Connectivity vs. Connection

24/7 availability. We are the most connected society ever and it’s only going to continue. Some studies have coined the phrase hyper connectivity. It’s the state of an increasingly accelerating communication environment. In my lifetime, telephones have gone from party lines (my Aunt and Uncle had a party line crank dial phone), requiring wires overhead, to wires between the base and handset, to no wires, to visible antennae to a pocket device no strings or protrusions. Communicating with friends has gone from in-person or by phone (I won’t even list snail mail) to that and more: Skype, on-line chatting, social media, and texting.

My experience the last 4 weeks has been one of connection not connectivity. I’ve had a WCP – Weekly Connection Project. At first I thought of going on one new date a week. Then I thought I’d meet one new person a week doing something unique and interesting in London. Then I thought it could be either personal or professional meetings. In the end I decide on simplicity -meet 1 new person a week. The objective was for me to meet new people here in London, to broaden my network both personally and professionally and have fun.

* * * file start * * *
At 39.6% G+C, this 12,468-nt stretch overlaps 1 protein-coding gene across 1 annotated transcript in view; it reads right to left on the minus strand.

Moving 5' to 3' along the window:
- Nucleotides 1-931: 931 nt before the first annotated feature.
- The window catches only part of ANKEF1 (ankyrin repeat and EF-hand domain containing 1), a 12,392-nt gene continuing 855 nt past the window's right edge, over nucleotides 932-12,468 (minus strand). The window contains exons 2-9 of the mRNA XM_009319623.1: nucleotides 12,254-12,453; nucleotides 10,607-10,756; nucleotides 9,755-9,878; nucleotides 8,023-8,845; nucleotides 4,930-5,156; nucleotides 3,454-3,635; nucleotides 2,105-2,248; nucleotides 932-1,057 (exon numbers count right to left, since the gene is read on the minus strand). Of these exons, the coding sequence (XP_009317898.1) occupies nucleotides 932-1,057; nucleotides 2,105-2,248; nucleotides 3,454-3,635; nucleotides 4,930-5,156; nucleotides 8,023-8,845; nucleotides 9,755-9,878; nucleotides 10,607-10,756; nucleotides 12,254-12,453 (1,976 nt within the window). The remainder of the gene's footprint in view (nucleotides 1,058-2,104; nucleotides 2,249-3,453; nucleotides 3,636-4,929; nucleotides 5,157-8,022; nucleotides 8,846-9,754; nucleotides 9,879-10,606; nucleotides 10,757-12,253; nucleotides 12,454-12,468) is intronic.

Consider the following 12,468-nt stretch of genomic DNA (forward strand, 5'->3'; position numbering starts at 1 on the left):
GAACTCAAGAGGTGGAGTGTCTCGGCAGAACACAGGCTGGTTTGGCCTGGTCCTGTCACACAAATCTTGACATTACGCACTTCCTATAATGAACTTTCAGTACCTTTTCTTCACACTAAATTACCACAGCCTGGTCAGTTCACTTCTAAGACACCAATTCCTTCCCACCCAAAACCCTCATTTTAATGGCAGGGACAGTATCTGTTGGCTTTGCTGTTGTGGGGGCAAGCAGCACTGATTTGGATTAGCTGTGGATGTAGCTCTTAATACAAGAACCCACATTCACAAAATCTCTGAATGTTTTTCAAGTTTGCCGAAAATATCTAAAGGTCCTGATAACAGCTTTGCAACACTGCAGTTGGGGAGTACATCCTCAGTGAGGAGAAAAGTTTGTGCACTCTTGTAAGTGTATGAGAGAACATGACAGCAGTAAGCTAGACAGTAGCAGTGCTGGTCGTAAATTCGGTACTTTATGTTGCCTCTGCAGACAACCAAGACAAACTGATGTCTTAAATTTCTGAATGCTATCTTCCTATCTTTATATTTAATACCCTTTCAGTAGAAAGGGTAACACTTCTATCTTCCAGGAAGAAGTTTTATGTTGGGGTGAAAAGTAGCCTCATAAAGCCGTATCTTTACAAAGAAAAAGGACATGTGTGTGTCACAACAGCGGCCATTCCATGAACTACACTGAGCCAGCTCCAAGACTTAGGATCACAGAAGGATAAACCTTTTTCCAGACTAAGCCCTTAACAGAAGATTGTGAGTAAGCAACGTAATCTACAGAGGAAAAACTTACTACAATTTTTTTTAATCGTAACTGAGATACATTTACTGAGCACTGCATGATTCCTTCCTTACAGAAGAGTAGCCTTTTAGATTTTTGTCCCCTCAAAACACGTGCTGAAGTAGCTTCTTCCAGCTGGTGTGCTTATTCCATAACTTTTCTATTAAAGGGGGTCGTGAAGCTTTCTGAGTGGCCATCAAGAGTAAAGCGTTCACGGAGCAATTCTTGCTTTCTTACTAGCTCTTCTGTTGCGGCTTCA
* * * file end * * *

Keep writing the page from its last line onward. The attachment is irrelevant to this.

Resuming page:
One example was in my yoga class. At the end of class I invited anyone to join me upstairs in the gym cafe for a tea/coffee to meet each other. The response was very surprised – some Brits were perplexed and clearly uncertain why anyone would do this and many others were encouragingly positive. Four women, all “foreigners” joined me for tea, and the instructor dropped by. Time flew, we talked for an hour and a half about how we got to the UK, what are interests were, about our families and our stories and have since said hello and chatted at subsequent classes. When I told the story to someone I met at a book club evening I went to (where I knew no one upon arrival), she said she wished someone in her yoga class would do that. I suggested she do it, and after a moment of shock she said yes, she would.

The result has been what I wanted and more. I’ve met new people, done fun things, seen new places, and stretched outside my comfort zone. And the impact on others has been more than I ever imagined. People have been so receptive, engaged and welcoming of my reaching out to connect with them – they seem to get more out of it than I do. Now I’m enjoying what it gives others more than what I get out of it. And others have told me I’ve inspired them to do the same thing as well.

My conclusion, at least from 4 weeks of experience, is that people are craving human contact and connection not just connectivity. What if you just spent a few minutes of your connectivity time on connection, what would happen? Who could you connect with – for your sake or theirs?